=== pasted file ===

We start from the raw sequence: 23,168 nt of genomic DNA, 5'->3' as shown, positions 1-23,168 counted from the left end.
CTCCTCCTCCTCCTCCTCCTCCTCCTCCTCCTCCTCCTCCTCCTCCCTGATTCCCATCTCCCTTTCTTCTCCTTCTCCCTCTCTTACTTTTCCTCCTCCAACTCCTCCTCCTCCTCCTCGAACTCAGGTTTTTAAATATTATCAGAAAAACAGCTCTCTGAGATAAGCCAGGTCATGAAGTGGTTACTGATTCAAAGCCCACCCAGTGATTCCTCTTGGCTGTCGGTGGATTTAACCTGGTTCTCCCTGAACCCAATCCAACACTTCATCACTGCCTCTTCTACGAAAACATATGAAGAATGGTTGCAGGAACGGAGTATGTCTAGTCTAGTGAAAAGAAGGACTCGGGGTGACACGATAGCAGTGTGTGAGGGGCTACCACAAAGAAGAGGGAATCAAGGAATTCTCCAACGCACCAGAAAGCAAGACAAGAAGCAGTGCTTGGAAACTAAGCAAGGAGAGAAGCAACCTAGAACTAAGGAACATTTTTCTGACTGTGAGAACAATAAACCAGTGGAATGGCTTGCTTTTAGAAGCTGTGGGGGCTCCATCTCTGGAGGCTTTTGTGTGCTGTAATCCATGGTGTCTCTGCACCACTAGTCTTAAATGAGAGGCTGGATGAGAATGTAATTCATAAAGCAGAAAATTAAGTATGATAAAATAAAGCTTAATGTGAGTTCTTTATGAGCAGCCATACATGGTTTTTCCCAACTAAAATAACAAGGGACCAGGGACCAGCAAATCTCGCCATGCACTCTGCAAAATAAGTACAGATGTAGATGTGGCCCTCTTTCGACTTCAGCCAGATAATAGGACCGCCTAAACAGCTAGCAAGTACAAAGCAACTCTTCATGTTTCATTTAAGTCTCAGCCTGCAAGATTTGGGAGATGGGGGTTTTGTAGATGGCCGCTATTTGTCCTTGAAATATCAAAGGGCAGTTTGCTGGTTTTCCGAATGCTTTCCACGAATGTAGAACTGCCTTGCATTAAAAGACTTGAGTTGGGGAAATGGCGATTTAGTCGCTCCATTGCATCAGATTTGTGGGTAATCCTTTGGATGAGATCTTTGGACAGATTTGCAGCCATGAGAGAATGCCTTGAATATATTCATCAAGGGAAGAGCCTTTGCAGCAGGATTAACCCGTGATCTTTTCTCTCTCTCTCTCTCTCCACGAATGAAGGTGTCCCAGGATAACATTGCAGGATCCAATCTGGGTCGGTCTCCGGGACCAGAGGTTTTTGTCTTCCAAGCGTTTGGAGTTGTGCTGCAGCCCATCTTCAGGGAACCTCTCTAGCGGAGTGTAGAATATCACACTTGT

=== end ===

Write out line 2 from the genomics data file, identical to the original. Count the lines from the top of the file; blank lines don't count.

CTCCTCCTCCTCCTCCTCCTCCTCCTCCTCCTCCTCCTCCTCCTCCCTGATTCCCATCTCCCTTTCTTCTCCTTCTCCCTCTCTTACTTTTCCTCCTCCAACTCCTCCTCCTCCTCCTCGAACTCAGGTTTTTAAATATTATCAGAAAAACAGCTCTCTGAGATAAGCCAGGTCATGAAGTGGTTACTGATTCAAAGCCCACCCAGTGATTCCTCTTGGCTGTCGGTGGATTTAACCTGGTTCTCCCTGAACCCAATCCAACACTTCATCACTGCCTCTTCTACGAAAACATATGAAGAATGGTTGCAGGAACGGAGTATGTCTAGTCTAGTGAAAAGAAGGACTCGGGGTGACACGATAGCAGTGTGTGAGGGGCTACCACAAAGAAGAGGGAATCAAGGAATTCTCCAACGCACCAGAAAGCAAGACAAGAAGCAGTGCTTGGAAACTAAGCAAGGAGAGAAGCAACCTAGAACTAAGGAACATTTTTCTGACTGTGAGAACAATAAACCAGTGGAATGGCTTGCTTTTAGAAGCTGTGGGGGCTCCATCTCTGGAGGCTTTTGTGTGCTGTAATCCATGGTGTCTCTGCACCACTAGTCTTAAATGAGAGGCTGGATGAGAATGTAATTCATAAAGCAGAAAATTAAGTATGATAAAATAAAGCTTAATGTGAGTTCTTTATGAGCAGCCATACATGGTTTTTCCCAACTAAAATAACAAGGGACCAGGGACCAGCAAATCTCGCCATGCACTCTGCAAAATAAGTACAGATGTAGATGTGGCCCTCTTTCGACTTCAGCCAGATAATAGGACCGCCTAAACAGCTAGCAAGTACAAAGCAACTCTTCATGTTTCATTTAAGTCTCAGCCTGCAAGATTTGGGAGATGGGGGTTTTGTAGATGGCCGCTATTTGTCCTTGAAATATCAAAGGGCAGTTTGCTGGTTTTCCGAATGCTTTCCACGAATGTAGAACTGCCTTGCATTAAAAGACTTGAGTTGGGGAAATGGCGATTTAGTCGCTCCATTGCATCAGATTTGTGGGTAATCCTTTGGATGAGATCTTTGGACAGATTTGCAGCCATGAGAGAATGCCTTGAATATATTCATCAAGGGAAGAGCCTTTGCAGCAGGATTAACCCGTGATCTTTTCTCTCTCTCTCTCTCTCCACGAATGAAGGTGTCCCAGGATAACATTGCAGGATCCAATCTGGGTCGGTCTCCGGGACCAGAGGTTTTTGTCTTCCAAGCGTTTGGAGTTGTGCTGCAGCCCATCTTCAGGGAACCTCTCTAGCGGAGTGTAGAATATCACACTTGT